In the meantime, I’m working on a combo deck of my own. It uses Oath of Druids to get a Serra Avatar into play, which I then Fling at my opponent for the win. I run Bloodshot Cyclops as a backup to Fling, and Sneak Attack as a backup to Oath of Druids. I’m planning on picking up the last few cards I need at the prerelease for the new set, Mercadian Masques. Speaking of which, I heard about this card in the new set called Two-Headed Dragon, which I can’t wait to play with!
Yeah, that Fling deck never worked out. I was probably just not playing it correctly, and then I got tired of it too quickly. But it was my first attempt at playing combo.
Date: July 30, 2002. Today is my 22nd birthday. It’s been almost three years since I last played Magic (not counting a trip to the Invasion prerelease in 2000 where I didn’t have the money to play and didn’t really know what I wanted to trade for). For the past few weeks I’ve been reading some articles online about the current tier 1 decks. Last month, I found a website called MTGNews where people talk about Magic strategy and all kinds of stuff. They gave me some advice about a casual Reanimator deck I’m building. It goes: turn 1 Dark Ritual, Entomb a large creature (Reya Dawnbringer, Laquatus’ Champion, Iridescent Angel, and Penumbra Wurm are my current favorities), and then play Exhume to get that creature into play on turn 1. Crazy fun!
I’m at a card shop called Walt’s Cards, where I’m trading with an awesome group of guys for a bunch of commons and uncommons for the Standard deck I’m working on. It uses Wild Mongrel as a discard outlet to get Anger in the graveyard, fueling a hasted fast creature beatdown, supported by Browbeat. It’s not long before I see the light, and I’m switching the red out for blue: Wonder, Circular Logic, Careful Study, Æther Burst, Merfolk Looter… I can’t believe it, I’m actually playing Counterspell!.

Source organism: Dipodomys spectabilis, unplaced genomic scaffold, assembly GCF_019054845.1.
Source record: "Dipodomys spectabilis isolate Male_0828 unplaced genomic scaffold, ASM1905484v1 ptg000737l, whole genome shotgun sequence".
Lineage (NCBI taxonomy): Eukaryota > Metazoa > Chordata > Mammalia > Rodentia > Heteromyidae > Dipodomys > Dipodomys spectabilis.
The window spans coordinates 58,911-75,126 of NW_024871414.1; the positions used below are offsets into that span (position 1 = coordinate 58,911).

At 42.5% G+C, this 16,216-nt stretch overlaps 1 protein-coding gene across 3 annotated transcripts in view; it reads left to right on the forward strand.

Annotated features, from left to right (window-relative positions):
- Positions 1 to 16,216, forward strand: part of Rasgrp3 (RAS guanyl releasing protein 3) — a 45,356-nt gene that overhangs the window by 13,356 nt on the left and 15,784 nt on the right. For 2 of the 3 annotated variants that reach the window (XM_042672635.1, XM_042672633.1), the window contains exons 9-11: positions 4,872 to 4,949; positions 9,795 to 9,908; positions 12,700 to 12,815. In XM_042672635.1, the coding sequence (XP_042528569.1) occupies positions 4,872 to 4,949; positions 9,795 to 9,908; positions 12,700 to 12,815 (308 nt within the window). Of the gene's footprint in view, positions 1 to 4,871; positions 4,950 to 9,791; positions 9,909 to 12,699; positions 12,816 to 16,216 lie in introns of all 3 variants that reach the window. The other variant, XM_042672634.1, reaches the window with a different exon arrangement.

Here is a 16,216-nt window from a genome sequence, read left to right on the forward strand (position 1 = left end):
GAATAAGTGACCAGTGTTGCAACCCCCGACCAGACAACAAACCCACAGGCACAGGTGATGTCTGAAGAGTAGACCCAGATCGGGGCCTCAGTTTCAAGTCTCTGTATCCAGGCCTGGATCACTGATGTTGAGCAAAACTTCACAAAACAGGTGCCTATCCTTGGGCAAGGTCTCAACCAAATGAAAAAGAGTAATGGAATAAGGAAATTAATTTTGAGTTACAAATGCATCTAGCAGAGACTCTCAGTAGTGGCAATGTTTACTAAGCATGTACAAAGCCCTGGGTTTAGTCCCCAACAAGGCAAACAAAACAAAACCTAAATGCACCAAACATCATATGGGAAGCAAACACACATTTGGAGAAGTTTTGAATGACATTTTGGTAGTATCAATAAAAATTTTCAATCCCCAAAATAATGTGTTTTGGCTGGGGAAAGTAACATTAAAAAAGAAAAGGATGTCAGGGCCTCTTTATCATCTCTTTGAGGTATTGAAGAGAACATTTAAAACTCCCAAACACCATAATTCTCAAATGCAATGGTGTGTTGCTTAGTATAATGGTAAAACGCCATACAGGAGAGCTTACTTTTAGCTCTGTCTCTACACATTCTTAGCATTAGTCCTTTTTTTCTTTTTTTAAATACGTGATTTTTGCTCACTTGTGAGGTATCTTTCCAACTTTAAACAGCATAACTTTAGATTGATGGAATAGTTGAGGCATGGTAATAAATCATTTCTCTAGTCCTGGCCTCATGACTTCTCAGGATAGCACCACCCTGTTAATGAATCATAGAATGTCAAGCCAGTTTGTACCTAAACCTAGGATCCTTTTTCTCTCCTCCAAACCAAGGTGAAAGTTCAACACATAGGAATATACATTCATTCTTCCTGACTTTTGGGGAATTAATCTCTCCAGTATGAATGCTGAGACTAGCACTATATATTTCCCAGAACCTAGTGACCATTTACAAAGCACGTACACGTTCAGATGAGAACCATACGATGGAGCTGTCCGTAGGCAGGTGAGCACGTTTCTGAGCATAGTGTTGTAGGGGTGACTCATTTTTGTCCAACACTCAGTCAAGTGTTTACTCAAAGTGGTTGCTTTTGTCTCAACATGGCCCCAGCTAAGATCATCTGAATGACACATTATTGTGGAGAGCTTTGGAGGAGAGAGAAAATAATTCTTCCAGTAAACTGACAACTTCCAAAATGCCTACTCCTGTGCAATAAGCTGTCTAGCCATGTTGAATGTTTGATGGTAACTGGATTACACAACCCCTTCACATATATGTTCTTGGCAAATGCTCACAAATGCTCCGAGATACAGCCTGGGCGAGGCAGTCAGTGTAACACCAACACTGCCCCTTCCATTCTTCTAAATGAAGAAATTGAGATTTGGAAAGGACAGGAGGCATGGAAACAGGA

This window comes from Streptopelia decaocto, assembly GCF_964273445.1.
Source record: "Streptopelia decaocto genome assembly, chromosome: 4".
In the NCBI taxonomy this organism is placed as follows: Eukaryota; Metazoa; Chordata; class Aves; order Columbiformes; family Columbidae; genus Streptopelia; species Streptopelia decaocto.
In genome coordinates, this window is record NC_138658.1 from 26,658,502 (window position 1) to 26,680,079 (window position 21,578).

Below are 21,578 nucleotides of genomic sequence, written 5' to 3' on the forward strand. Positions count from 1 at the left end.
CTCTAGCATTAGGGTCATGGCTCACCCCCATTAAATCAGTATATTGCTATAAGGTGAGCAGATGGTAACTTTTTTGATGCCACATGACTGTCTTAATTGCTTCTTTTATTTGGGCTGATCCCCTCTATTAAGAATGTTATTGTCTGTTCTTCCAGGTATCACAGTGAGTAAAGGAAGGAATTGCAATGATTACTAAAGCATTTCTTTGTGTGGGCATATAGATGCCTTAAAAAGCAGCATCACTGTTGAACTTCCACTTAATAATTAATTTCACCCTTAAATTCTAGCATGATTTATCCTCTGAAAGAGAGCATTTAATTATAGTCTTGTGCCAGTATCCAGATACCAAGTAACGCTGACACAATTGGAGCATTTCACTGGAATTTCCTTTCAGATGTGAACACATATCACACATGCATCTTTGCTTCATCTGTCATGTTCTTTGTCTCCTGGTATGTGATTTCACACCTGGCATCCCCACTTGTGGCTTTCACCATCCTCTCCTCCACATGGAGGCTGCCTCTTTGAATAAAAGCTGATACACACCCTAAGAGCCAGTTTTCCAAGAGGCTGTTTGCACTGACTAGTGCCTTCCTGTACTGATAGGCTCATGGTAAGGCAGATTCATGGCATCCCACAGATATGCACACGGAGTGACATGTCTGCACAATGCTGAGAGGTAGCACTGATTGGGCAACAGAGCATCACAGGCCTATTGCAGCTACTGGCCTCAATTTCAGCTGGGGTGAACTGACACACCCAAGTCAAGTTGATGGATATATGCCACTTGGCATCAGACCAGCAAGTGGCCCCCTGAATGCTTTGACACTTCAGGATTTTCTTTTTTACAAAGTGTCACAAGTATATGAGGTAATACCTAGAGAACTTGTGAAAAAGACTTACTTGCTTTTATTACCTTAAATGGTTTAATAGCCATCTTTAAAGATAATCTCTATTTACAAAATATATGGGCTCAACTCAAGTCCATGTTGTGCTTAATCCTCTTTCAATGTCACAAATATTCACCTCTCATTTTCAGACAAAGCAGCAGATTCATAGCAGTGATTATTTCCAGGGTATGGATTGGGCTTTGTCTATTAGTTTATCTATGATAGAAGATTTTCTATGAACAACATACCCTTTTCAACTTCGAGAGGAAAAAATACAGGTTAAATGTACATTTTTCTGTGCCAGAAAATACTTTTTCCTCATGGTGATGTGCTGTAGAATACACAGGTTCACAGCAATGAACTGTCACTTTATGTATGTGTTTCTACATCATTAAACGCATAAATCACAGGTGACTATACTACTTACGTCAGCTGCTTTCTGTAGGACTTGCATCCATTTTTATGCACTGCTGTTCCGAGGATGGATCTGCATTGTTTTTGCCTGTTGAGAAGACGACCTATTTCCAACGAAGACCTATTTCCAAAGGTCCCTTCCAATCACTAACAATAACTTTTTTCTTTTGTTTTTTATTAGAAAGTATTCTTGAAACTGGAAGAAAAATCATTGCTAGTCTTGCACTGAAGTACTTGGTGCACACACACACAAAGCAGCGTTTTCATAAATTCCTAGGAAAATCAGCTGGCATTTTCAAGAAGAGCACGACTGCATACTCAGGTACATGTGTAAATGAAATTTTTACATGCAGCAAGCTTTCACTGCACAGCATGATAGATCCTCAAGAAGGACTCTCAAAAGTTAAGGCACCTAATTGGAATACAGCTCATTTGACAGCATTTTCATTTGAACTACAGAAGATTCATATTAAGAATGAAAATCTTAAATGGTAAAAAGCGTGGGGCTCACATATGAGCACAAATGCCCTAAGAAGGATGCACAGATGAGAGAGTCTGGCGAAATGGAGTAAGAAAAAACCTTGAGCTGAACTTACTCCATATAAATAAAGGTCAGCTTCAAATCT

However, slinging a few permission spells here and there does not a blue mage make, and I still had a few more stops on the road to favoring Islands.
Date: December 2002. I’m at my friend’s apartment, playing Magic on his living room floor. I play a turn 1 Duress, followed by Innocent Blood, Chainer’s Edict, and Mutilate; meanwhile I play out my Cabal Coffers and Mirari, then Corrupt him to death.
I had been bitten by the control bug, and my next deck was MonoBlackControl. I posted entirely too much on the MBC thread over at MTGNews, but it was good because I felt like I had really mastered this deck.
I can’t say I switched over to playing control exclusively; I had a good run with a Goblins deck during Onslaught block.
As per my usual pattern, I stopped playing for a short time in early 2003, but started back up again in the summer.
Date: Early October, 2003. I’m sitting in the food court at White Marsh Mall, where six years earlier I was playing my first Magic tournaments. I’m in the process of ripping open 72 boosters of Mirrodin on my 30 minute lunch break from work, hoping for Chrome Moxen.
Date: December 2003. I’m at Barnes & Nobles, playing with a Mirrodin-only MonoBlack Control deck using Extraplanar Lens, Promise of Power, and Barter in Blood. It’s nowhere near as good as my Odyssey-Onslaught Standard version. I’m working on an affinity deck using Broodstar as finisher.
And of course, everyone knows who was released in Darksteel. I think I managed to get a playset for ~$20.